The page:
Legislation to Create California Cybersecurity Awareness and Education Council

Published On: May 5, 2023

In the face of cyber threats via malware, data, and even your webcam, a new bill seeks to establish a council that would promote cybersecurity among California residents.

Assembly Bill 1667, authored by Assemblymember Jacqui Irwin and sponsored by Common Sense Media, would establish a 15-member group called the California Cybersecurity Awareness and Education Council.

Established within the California Department of Technology, the council would feature a variety of backgrounds including “K-12 education (both teachers and students), business, academia, public safety, and the nonprofit sector.”

These members would research how to create a more robust and diverse cybersecurity-trained workforce and educate families, students, and adults on increasing cybersecurity awareness. 

Cyberseek, a public-private project to help close the cybersecurity skills gap, estimates that there are 81,584 job openings requiring cybersecurity related-skills in California alone and 561,743 nationwide.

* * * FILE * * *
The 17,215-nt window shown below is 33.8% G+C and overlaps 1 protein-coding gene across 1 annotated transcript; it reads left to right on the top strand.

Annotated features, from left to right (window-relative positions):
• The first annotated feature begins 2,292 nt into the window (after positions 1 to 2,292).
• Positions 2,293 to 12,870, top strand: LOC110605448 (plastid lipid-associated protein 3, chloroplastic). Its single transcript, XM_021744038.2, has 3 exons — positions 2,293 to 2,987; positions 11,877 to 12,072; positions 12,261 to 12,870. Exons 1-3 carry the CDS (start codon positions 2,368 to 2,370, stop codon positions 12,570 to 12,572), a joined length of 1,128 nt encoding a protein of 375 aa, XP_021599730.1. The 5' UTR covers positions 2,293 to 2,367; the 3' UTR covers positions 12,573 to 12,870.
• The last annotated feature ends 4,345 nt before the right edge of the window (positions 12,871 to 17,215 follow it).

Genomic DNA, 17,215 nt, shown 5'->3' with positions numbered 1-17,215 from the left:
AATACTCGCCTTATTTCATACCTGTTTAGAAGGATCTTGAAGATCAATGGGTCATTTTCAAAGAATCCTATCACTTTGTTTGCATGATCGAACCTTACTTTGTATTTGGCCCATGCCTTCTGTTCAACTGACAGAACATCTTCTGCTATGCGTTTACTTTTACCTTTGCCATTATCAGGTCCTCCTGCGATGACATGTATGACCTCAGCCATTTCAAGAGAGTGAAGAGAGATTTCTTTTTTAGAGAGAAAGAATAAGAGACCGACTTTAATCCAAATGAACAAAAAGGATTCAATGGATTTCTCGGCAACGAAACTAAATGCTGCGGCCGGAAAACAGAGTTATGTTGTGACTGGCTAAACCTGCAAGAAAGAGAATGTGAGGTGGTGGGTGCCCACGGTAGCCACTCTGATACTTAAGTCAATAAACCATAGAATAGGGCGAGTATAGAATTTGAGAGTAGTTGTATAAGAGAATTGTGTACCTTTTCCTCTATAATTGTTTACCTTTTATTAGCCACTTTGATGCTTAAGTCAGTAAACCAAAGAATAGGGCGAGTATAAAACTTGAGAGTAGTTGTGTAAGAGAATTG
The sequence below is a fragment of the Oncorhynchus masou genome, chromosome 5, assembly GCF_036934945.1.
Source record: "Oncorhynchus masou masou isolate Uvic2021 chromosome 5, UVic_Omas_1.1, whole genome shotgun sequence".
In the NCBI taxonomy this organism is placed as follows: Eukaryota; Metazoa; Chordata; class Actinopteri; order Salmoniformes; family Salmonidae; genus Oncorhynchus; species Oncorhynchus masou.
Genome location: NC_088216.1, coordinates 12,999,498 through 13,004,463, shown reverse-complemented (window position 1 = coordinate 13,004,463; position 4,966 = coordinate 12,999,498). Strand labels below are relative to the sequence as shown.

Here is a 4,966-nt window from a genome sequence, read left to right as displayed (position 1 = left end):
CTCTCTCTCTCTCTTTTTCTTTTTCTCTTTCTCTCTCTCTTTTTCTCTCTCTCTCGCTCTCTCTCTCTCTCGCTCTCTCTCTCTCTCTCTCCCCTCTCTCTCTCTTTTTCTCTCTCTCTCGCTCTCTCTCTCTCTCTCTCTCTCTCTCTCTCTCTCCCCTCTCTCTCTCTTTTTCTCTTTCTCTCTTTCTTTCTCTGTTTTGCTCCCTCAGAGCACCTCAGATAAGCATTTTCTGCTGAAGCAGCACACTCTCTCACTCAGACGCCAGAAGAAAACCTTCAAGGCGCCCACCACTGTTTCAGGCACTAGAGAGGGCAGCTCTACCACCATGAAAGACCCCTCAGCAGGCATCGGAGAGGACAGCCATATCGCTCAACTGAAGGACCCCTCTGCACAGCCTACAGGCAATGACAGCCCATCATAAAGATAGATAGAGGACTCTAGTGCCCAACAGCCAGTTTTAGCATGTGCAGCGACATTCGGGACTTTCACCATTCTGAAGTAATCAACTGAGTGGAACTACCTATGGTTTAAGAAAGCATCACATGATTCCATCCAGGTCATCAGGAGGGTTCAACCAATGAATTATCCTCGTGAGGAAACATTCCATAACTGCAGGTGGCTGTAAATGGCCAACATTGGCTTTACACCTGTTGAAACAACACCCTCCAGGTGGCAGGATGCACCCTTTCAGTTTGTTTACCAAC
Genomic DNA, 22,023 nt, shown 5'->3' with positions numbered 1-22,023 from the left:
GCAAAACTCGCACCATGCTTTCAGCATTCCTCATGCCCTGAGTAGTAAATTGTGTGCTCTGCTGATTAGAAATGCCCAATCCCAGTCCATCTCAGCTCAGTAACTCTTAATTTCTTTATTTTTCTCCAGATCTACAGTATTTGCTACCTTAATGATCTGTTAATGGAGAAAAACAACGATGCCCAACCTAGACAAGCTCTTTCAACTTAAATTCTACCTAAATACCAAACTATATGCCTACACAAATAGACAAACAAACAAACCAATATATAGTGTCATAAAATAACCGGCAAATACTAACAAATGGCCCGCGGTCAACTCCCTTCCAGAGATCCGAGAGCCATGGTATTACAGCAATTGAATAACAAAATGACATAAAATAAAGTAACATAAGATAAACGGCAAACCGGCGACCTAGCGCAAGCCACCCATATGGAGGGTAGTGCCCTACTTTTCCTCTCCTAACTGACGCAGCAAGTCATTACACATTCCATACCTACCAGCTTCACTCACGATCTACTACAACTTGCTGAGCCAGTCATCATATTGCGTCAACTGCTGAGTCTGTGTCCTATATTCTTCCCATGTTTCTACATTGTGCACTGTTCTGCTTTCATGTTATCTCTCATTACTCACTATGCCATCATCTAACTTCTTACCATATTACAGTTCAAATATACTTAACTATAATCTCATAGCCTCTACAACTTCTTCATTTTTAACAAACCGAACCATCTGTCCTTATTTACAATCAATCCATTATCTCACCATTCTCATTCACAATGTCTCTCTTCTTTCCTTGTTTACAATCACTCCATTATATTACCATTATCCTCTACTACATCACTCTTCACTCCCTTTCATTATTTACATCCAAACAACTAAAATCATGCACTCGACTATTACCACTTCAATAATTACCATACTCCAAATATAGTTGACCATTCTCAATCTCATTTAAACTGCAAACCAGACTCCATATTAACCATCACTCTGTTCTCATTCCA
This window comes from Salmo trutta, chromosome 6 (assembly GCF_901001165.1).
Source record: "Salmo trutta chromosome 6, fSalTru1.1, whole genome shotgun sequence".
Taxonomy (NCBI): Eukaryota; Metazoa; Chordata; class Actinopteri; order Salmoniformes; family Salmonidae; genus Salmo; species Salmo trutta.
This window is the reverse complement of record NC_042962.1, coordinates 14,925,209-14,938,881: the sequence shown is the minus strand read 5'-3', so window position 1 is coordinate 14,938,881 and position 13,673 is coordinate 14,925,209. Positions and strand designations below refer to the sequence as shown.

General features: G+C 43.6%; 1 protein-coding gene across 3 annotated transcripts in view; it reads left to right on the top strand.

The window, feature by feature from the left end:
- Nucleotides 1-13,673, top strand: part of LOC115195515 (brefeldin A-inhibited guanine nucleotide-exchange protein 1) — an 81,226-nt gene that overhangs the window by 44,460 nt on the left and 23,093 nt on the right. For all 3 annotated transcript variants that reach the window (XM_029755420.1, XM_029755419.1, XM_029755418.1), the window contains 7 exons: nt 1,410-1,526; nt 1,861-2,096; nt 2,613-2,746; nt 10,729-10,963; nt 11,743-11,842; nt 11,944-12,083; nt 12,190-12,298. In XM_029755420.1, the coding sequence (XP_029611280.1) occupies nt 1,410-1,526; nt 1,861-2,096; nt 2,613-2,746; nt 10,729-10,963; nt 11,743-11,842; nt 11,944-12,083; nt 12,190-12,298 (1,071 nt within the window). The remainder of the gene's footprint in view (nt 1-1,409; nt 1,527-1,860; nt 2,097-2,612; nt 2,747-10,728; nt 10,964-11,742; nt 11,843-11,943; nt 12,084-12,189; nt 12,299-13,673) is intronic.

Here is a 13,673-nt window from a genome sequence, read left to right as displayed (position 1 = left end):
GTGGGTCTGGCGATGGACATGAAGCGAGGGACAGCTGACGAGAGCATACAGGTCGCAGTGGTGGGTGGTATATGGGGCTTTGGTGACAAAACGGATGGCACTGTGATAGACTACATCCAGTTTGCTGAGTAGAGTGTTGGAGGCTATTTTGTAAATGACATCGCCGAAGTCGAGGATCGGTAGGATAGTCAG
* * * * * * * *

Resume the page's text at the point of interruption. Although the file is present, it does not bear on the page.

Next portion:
“This research, in turn, would lead to a Council proposal for a strategy to engage Californians in the effort to improve cybersecurity practices and strengthen cyber infrastructure, including through a public awareness campaign and education materials,” according to AB 1667.

As for what that might look like, the bill mentions increasing cybersecurity awareness in K-12 schools, higher education, and workplaces while also leveraging social media and news media for the distribution of cybersecurity materials. 

“Families and individuals can keep their online information and networks safe by taking basic but important steps such as using strict privacy settings on apps and websites, enabling multi-factor authentication, using a password manager, learning about and staying cautious of phishing scams, regularly updating software, and more,” reads a statement from sponsor Common Sense Media. 

About the Author: Will Keys

Will Keys writes about technology issues for the GovReport. He is a graduate of the Reynolds School of Journalism at the University of Nevada, Reno. He can be reached at will at govreport.org